• Set wallpaper images and contact photos: Users set any image as their wallpaper or assign it to a contact directly from the Web page they are viewing. Simply press and hold the desired image to bring up the Context menu and select “Set image as” to customize your device with an image from the Web.
  • Update to Settings menu: The Settings menu has a new look that makes it easier for you to customize  Firefox. The menu now groups similar settings together under categories like Sync, Customize and Privacy, so users can configure their Firefox settings more intuitively.
  • Added locales:  Firefox for Android Beta is now available in 27 languages worldwide with added support for Ukrainian, Irish and Romanian locales.
  • Mixed Content Blocker: The Mixed Content Blocker protects the integrity of secure (HTTPS) websites by blocking nonsecure (HTTP) content from loading. This prevents attackers from being able to read or modify the secure page.
  • Page actions support: Add-on developers can designate a “quick-action” to the user experience via an icon on the Firefox URL bar. This addition enables users to quickly tap into the functionality of their favorite add-ons, regardless of where they are on the Web.
  • Remote debugging: The Remote Debugger for Firefox for Android Beta lets developers debug web pages through the same Firefox Developer Tools used in Firefox desktop, making developing on Android that much easier.

For More Information:

New Features and Improvements for Firefox Beta Ready for Download and Testing


Firefox for Android Beta

Firefox for Android Beta is ready for download and testing. The latest update to Firefox for Android Beta helps users share content quickly and easily.

      • Support for WebRTC: Firefox for Android Beta includes WebRTC components that enable developers to easily integrate real-time communications across the Web. The components DataChannels, PeerConnection and GetUserMedia enable the Web with Real Time Communication capabilities including video calls and file-sharing between browsers. Developers can now begin to experiment with WebRTC experiences on Firefox for Android.
      • New and improved Reader & Reading List:
        • The updated Reader includes a redesigned formatting menu that allows users to toggle between Serif and San-serif fonts.
        • In Reader, Firefox for Android Beta can automatically switch to “dark mode” (dark text on a light background) or “light mode” (light text on a dark background) depending on the level of light in the room. Users can also manually switch between these states.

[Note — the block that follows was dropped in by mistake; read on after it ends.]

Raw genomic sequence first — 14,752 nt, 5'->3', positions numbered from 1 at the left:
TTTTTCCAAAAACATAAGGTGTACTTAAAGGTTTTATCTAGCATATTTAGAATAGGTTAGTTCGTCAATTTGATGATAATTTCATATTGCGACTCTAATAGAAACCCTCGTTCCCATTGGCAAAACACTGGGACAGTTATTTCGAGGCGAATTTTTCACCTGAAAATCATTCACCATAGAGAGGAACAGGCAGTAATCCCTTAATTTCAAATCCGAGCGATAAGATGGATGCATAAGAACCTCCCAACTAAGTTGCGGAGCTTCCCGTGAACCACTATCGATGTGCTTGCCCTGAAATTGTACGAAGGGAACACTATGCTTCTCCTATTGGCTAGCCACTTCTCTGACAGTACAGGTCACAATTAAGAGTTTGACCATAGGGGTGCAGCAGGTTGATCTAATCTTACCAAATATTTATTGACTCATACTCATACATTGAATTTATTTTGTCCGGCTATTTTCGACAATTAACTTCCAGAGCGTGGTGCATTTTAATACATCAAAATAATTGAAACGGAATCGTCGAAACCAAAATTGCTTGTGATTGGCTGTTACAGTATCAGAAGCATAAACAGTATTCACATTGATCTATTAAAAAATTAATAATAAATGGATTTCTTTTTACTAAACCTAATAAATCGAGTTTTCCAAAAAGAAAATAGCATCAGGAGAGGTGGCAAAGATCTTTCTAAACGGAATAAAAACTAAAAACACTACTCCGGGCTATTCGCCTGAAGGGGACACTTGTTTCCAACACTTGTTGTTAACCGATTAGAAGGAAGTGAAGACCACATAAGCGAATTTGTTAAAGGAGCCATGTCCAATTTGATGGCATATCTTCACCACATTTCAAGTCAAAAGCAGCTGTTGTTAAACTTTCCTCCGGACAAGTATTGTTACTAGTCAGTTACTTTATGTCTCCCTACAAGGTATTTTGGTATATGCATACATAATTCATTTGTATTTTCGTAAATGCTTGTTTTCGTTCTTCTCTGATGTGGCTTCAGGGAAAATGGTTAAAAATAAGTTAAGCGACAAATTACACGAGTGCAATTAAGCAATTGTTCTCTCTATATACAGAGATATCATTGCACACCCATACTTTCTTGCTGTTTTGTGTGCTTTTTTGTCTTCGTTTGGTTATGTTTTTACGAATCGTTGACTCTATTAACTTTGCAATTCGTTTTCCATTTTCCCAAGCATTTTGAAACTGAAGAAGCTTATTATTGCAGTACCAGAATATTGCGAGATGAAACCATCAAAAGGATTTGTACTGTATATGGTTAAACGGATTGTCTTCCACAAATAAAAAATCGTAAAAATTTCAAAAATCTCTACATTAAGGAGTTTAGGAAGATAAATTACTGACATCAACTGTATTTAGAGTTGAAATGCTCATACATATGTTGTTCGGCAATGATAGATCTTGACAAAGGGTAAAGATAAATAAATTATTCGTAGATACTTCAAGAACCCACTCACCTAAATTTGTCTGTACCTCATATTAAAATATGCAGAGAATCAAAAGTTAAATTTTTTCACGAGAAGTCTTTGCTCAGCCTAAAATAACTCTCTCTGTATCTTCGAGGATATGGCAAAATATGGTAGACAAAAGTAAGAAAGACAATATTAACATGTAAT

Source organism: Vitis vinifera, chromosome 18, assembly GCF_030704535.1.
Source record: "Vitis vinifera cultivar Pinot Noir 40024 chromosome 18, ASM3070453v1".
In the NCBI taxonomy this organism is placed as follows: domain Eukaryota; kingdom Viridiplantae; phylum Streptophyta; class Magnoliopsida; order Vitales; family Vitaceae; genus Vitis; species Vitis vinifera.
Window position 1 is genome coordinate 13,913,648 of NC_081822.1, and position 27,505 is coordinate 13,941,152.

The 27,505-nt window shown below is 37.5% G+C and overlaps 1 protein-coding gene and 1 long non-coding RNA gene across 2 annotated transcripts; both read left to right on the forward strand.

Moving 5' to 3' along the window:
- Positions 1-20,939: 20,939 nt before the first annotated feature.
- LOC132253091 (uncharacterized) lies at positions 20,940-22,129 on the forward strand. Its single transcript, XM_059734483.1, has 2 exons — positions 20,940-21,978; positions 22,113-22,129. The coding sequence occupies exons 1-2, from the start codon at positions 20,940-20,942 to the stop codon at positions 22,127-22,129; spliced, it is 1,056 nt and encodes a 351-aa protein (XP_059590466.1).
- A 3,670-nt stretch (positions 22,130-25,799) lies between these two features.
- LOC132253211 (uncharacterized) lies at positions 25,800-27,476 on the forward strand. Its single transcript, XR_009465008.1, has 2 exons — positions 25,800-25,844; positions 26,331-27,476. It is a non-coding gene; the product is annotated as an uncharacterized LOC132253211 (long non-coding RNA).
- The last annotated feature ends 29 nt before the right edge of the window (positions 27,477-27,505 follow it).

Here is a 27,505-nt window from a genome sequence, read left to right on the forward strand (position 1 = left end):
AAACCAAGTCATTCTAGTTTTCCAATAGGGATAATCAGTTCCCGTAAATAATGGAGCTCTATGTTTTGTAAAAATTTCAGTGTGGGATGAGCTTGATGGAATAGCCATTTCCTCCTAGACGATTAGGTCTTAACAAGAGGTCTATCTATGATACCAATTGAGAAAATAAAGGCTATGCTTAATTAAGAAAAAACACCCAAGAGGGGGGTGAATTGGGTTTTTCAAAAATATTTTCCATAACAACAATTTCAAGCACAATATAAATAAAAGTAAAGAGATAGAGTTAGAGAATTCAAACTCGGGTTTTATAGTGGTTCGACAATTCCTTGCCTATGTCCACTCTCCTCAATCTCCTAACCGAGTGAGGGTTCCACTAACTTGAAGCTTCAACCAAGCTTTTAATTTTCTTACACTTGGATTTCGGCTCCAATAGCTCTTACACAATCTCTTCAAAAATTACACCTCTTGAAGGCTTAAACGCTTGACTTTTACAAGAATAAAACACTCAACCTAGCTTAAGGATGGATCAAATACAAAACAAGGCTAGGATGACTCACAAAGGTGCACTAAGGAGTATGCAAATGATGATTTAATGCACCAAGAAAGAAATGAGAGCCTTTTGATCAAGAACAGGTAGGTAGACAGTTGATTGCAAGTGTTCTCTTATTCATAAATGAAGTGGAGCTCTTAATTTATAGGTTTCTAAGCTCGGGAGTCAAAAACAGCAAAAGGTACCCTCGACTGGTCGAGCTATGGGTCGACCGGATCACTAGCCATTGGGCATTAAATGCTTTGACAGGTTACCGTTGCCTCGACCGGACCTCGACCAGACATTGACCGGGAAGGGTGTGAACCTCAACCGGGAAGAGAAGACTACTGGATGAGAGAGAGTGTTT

• Users can now long-tap the reader icon to quickly add an article to their Reading List without switching to Reader first. All Reading Lists can be accessed offline.
        • Firefox now makes it clear when Reader is on or off by changing the URL bar to orange when Reader is on and grey when Reader is turned off.
      • NFC Bump: Share Firefox tabs with another NFC-enabled Android phone by “bumping” them together. NFC must be powered “on.”
      • Quickshare: Quickshare creates a space in the Share menu from a list of sharing services available on the user’s device. For example, email, SMS, social, etc.
      • Firefox for Android Beta adds support for Catalan-Spanish, British-English and Swedish languages bringing a great Web experience to more than 24 languages.

Firefox Beta for Windows, Mac And Linux

  • Browser Console: Firefox Beta for Windows, Mac and Linux includes an updated Browser Console for developers. The Browser Console allows developers to inspect the browser’s logs (rather than a content page’s logs) and is especially useful for Firefox Add-on developers. Developers can filter by log type (net, css, security, js, and misc. logging) or perform free text search through the logs. This replaces the existing Error Console.

For More information:

Mozilla’s Heartbeat & Quarterly Firefox OS Releases

Alex Keybl

Mozilla and the community have been on a roll creating new products and evolving existing ones. We now release multiple browsers across a multitude of platforms, including

  • Firefox – three desktop pre-release channels alongside our shipping version for Mac OS X, Linux, and Windows (soon with a redesign)
  • Firefox for Android – compatible with thousands of phones and tablets, also shipping to four channels
  • Firefox ESR – sometimes with two supported releases overlapping at once

All of these products share a single platform, Gecko, and collectively release to hundreds of millions of users almost exactly every six weeks. Like a well-practiced choir, we synchronize our technical and organizational heartbeat around releases. This heartbeat enables us to push a unified vision across the entire web, keep our users regularly delighted with new (many times cross-platform) functionality, and prevent any one product from lagging behind in security updates.

You may have heard that we recently added a new product to the litter, Firefox OS. To put it bluntly, the project as a whole has been an incredible undertaking but we’ve finally pushed our v1.0 out the door with the help of our community and partners.

Unlike our desktop/mobile releases, we’ve had to do go even further than delighting our users. We’ve also had to juggle the timelines and requirements of all of the OEMs, carriers, and chipset manufacturers that we’ve partnered with. These new variables lead us to standardize on Gecko 18 for our first two major releases of Firefox OS. It made us “skip a beat”, but for all the right reasons.

Now that we have our v1.0 behind us and we’re moving forward with even more partners, we’re going to do our best to bring Firefox OS back into our heartbeat and will make quarterly feature releases available to partners along with six-weekly security updates for the previous two feature releases. As far as I know, that’s the most aggressive mobile OS release strategy out there (and may still require some tweaking).

This sort of alignment across multiple browser products, and now an OS, is unprecedented at the pace we’re moving. Keep it up, Mozillians.